For squares and rectangles, we have to sum up four sides to calculate the perimeter. The perimeter of the square is $a+a+a+a$, where *a* is the side length of all four sides. The perimeter of a rectangle is $a+a+b+b$, where *a *and* b* are the two different side lengths of the equal opposite pairs. Let's see some examples.

Eva has a whiteboard that measures 46 cm by 60 cm. what is the perimeter of this board?

**Solution:** Two different side lengths are given, and we know that a whiteboard has four sides. So, the figure will be a rectangle. The perimeter of this rectangle $=46+46+60+60=212cm$

Find the perimeter of the given figure.

**Solution:** The perimeter of the above square figure is:

$Perimeter=a+a+a+a\phantom{\rule{0ex}{0ex}}=25+25+25+25\phantom{\rule{0ex}{0ex}}=100cm$

### Perimeter of a circle

Now you may be wondering, "But what about the circle?" Calculating a circle's perimeter of course cannot be done with side lengths! We defined the circle as a 2D shape formed by points that are all equally distanced from the center. To calculate the perimeter of a circle in 2D (also called the **circumference**), we use a different formula:

$P=\hspace{0.17em}2\pi r$

In this formula, *r* is equal to the radius of the circle and $\pi $ is the number pi, which has a fixed value. From this formula, we see that the perimeter of a circle is proportional to its radius. So, if we increase the radius of a circle, we also increase its perimeter.

The diameter of a circle is given as 14 cm. What is the perimeter or circumference of this circle?

**Solution:** The circle's diameter was given as $d=14cm.$To calculate the perimeter, we need to find the radius. And we know that the diameter is twice the length of the radius.

$\Rightarrow d=2r\phantom{\rule{0ex}{0ex}}\Rightarrow r=\frac{d}{2}\phantom{\rule{0ex}{0ex}}=\frac{14}{2}\phantom{\rule{0ex}{0ex}}=7cm$

So, the perimeter of a circle is:

$P=2\pi r\phantom{\rule{0ex}{0ex}}=2\times \mathrm{\pi}\times 7\phantom{\rule{0ex}{0ex}}=44cm$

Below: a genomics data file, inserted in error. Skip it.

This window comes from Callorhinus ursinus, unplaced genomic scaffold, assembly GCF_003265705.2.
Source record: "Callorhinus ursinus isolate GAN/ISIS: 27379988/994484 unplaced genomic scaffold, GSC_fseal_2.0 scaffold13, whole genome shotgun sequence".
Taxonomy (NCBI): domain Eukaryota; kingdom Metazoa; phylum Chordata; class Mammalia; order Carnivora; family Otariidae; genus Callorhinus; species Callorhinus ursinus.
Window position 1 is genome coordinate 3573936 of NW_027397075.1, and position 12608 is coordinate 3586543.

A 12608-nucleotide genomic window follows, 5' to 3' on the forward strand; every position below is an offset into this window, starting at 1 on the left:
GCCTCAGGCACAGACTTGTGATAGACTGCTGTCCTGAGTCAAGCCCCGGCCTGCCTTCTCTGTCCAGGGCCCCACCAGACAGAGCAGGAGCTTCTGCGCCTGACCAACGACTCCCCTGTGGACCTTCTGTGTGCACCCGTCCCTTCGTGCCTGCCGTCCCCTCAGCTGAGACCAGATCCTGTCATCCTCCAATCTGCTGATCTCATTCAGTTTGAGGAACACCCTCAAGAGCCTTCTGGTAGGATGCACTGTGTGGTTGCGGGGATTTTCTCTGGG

Hence, the perimeter of the circle is **44 cm**.

## Area of 2-dimensional figures

In math, the area of a two-dimensional figure is the quantity of surface delimited by the perimeter of a figure in a plane. In other words, the area in 2D is the space inside the lines we use to draw a figure. We use square units to describe area, like square meters (m^{2}) or square feet (ft^{2}).

Now, take a look out from your computer at the floor of the room. Imagine the walls as lines of a shape in 2D. The surface of the floor you are observing is its area because it is the space inside the perimeter (in this case, the room's walls).

Depending on two-dimensional figure and its shape, we have different formulas to compute area.

### Area of a triangle

Starting again with the 2D shape with the lowest number of vertices, the area of the triangle is calculated with the following math formula:

$A=\frac{1}{2}bh$

The area of the triangle depends on the base *b* of the triangle and its height *h*, which is the distance from the middle of the base to the opposite vertex. The base of the triangle does not need to be its shortest side: it can be any side. However, we then need to measure the height from the side chosen as the base to the opposite vertex.

A triangle has a base of 13 inches and a height of 6 inches. What is the area of this triangle?

**Solution:** Here, base $b=13inches$ and height $h=6inches.$ So the area is:

$A=\frac{1}{2}\times b\times h\phantom{\rule{0ex}{0ex}}=\frac{1}{2}\times 13\times 6\phantom{\rule{0ex}{0ex}}=13\times 3\phantom{\rule{0ex}{0ex}}=39$

So, the area of the given triangle is **39 inches**^{2}.

### Area of squares and rectangles

The area measurement for the square and the rectangle are the same, but we will describe the area of the rectangle first, as it is more general with this math formula:

$A=bh$

In this case, *b* is one side and *h* is another side with a **different value**. This area computation works for any 2D figure with four sides that are parallel to each other, called a **parallelogram**. Therefore, it also works for the square, but as all the sides have the same length in a square, we can also calculate its area as:

$A={b}^{2}=b\times b$

Where *b* is the length of any side.

We have a tablecloth of size 70 inches by 70 inches. What is its area?

**Solution:** Here, both sides are the same length, so it is a square with length $b=70inches$. The area of the square tablecloth is:

$A={b}^{2}\phantom{\rule{0ex}{0ex}}={\left(70\right)}^{2}\phantom{\rule{0ex}{0ex}}=4900$

The area of the table cloth is **4900 inches**^{2}.

### Area of a circle

Lastly, we have the area of the circle. As with the perimeter, its area also depends on the radius. The area of a circle can be calculated with the following equation:

$A=\pi {r}^{2}$

Again, the *r* corresponds to the radius of the circle, and *π *is the number pi. From the formula, we see that if we make the radius bigger and bigger, the area of the circle also grows (in this case, by the power of two).